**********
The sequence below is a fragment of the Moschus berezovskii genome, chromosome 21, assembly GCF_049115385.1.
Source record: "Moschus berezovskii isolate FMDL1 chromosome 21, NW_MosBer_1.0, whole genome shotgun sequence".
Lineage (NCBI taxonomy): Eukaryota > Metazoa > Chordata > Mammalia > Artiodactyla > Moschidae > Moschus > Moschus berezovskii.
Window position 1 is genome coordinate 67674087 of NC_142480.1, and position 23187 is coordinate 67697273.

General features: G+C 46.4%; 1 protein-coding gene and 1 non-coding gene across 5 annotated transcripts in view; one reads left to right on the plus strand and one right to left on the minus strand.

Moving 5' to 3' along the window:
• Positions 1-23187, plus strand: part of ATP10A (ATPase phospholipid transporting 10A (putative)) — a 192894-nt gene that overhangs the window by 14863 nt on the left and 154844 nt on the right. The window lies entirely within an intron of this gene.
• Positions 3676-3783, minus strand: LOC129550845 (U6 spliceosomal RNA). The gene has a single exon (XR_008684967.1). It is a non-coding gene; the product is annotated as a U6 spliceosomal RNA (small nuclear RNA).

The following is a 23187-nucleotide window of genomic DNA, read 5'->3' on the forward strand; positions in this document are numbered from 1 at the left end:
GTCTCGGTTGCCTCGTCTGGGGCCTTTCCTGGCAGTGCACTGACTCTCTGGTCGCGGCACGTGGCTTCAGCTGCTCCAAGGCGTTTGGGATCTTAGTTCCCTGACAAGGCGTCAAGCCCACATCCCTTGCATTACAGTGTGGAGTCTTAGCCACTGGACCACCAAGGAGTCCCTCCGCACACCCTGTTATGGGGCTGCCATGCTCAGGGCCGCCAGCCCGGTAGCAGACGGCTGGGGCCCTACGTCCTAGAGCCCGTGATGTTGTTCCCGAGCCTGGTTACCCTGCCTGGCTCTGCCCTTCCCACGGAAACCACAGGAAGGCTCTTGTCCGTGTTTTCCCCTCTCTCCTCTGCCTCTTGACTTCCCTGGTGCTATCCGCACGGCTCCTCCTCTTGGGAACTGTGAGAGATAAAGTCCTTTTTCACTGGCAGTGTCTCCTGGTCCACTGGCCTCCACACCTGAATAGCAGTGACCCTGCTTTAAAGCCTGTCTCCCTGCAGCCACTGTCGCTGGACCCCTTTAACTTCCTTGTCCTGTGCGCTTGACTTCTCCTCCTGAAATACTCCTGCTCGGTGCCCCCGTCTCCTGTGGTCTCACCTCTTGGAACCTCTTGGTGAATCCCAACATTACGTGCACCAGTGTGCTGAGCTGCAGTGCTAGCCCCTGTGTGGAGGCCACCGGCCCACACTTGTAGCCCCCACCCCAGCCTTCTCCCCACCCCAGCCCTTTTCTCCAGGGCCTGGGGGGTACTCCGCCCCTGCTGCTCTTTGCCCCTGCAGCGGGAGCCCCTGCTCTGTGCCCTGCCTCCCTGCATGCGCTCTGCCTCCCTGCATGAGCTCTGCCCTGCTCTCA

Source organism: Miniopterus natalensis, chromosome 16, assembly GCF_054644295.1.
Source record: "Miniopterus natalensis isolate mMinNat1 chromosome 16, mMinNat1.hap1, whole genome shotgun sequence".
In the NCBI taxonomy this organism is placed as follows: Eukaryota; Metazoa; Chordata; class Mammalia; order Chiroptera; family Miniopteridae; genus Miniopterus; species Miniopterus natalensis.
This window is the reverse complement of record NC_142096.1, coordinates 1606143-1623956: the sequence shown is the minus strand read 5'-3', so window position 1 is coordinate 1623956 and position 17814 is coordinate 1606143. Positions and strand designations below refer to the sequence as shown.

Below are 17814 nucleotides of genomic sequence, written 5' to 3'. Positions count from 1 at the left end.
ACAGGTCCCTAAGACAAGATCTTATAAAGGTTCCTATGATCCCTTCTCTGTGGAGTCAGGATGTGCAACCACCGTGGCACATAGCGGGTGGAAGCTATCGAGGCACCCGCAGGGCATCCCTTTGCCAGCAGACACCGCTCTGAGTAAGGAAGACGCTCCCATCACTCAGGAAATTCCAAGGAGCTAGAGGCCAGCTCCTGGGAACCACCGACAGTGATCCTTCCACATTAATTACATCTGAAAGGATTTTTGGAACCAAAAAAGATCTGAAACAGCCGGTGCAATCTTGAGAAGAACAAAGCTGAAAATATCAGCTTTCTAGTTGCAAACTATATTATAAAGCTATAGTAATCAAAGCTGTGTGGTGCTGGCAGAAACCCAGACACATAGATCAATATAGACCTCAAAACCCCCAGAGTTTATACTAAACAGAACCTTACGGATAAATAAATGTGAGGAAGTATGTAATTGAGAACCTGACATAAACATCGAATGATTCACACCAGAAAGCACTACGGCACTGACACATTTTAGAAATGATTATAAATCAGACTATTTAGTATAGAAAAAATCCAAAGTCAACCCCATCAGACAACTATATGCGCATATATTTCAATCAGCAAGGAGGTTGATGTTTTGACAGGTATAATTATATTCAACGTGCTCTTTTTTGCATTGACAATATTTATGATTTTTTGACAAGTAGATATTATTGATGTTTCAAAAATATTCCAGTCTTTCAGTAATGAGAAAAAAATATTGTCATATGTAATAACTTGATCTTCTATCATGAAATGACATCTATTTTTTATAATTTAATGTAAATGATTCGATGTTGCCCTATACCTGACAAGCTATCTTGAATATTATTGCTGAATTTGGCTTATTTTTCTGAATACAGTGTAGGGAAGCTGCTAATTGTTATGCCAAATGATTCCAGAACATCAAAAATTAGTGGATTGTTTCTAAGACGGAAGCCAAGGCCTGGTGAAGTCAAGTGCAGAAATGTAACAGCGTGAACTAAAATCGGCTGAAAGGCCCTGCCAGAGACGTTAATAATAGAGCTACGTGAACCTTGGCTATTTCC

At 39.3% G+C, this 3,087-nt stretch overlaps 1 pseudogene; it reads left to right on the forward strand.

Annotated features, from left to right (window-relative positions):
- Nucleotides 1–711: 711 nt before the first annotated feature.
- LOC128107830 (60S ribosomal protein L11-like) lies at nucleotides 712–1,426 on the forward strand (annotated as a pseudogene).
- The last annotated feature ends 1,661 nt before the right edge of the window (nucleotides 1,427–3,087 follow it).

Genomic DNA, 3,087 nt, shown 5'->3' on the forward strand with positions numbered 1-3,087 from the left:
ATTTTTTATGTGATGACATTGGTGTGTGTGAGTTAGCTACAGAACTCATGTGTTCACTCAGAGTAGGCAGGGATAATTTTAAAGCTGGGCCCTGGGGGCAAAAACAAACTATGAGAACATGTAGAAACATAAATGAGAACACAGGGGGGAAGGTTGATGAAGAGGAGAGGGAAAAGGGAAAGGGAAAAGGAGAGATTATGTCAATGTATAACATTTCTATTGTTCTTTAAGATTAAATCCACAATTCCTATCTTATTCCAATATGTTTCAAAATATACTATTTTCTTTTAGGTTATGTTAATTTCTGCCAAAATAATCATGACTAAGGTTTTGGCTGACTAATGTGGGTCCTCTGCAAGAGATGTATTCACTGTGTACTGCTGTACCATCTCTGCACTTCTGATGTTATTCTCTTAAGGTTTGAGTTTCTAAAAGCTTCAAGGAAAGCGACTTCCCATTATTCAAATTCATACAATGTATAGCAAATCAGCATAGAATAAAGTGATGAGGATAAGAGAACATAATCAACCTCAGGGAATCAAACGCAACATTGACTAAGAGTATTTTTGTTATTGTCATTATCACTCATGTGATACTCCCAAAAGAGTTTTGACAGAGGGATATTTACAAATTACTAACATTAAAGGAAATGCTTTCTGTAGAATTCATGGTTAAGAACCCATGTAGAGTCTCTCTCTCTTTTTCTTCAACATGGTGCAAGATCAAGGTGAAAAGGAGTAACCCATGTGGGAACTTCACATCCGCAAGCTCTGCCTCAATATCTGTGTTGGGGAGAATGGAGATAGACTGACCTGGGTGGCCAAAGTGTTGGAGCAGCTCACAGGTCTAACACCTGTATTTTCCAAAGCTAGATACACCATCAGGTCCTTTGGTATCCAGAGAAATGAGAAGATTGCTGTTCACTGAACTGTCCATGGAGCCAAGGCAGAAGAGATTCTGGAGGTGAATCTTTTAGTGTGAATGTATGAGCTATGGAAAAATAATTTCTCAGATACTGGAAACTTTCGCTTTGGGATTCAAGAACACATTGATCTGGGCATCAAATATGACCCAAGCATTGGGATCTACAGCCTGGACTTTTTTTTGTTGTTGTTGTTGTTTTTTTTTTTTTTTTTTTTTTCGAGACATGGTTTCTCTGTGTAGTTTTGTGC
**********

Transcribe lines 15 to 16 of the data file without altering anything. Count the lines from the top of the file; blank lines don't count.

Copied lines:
Below are 17814 nucleotides of genomic sequence, written 5' to 3'. Positions count from 1 at the left end.
ACAGGTCCCTAAGACAAGATCTTATAAAGGTTCCTATGATCCCTTCTCTGTGGAGTCAGGATGTGCAACCACCGTGGCACATAGCGGGTGGAAGCTATCGAGGCACCCGCAGGGCATCCCTTTGCCAGCAGACACCGCTCTGAGTAAGGAAGACGCTCCCATCACTCAGGAAATTCCAAGGAGCTAGAGGCCAGCTCCTGGGAACCACCGACAGTGATCCTTCCACATTAATTACATCTGAAAGGATTTTTGGAACCAAAAAAGATCTGAAACAGCCGGTGCAATCTTGAGAAGAACAAAGCTGAAAATATCAGCTTTCTAGTTGCAAACTATATTATAAAGCTATAGTAATCAAAGCTGTGTGGTGCTGGCAGAAACCCAGACACATAGATCAATATAGACCTCAAAACCCCCAGAGTTTATACTAAACAGAACCTTACGGATAAATAAATGTGAGGAAGTATGTAATTGAGAACCTGACATAAACATCGAATGATTCACACCAGAAAGCACTACGGCACTGACACATTTTAGAAATGATTATAAATCAGACTATTTAGTATAGAAAAAATCCAAAGTCAACCCCATCAGACAACTATATGCGCATATATTTCAATCAGCAAGGAGGTTGATGTTTTGACAGGTATAATTATATTCAACGTGCTCTTTTTTGCATTGACAATATTTATGATTTTTTGACAAGTAGATATTATTGATGTTTCAAAAATATTCCAGTCTTTCAGTAATGAGAAAAAAATATTGTCATATGTAATAACTTGATCTTCTATCATGAAATGACATCTATTTTTTATAATTTAATGTAAATGATTCGATGTTGCCCTATACCTGACAAGCTATCTTGAATATTATTGCTGAATTTGGCTTATTTTTCTGAATACAGTGTAGGGAAGCTGCTAATTGTTATGCCAAATGATTCCAGAACATCAAAAATTAGTGGATTGTTTCTAAGACGGAAGCCAAGGCCTGGTGAAGTCAAGTGCAGAAATGTAACAGCGTGAACTAAAATCGGCTGAAAGGCCCTGCCAGAGACGTTAATAATAGAGCTACGTGAACCTTGGCTATTTCC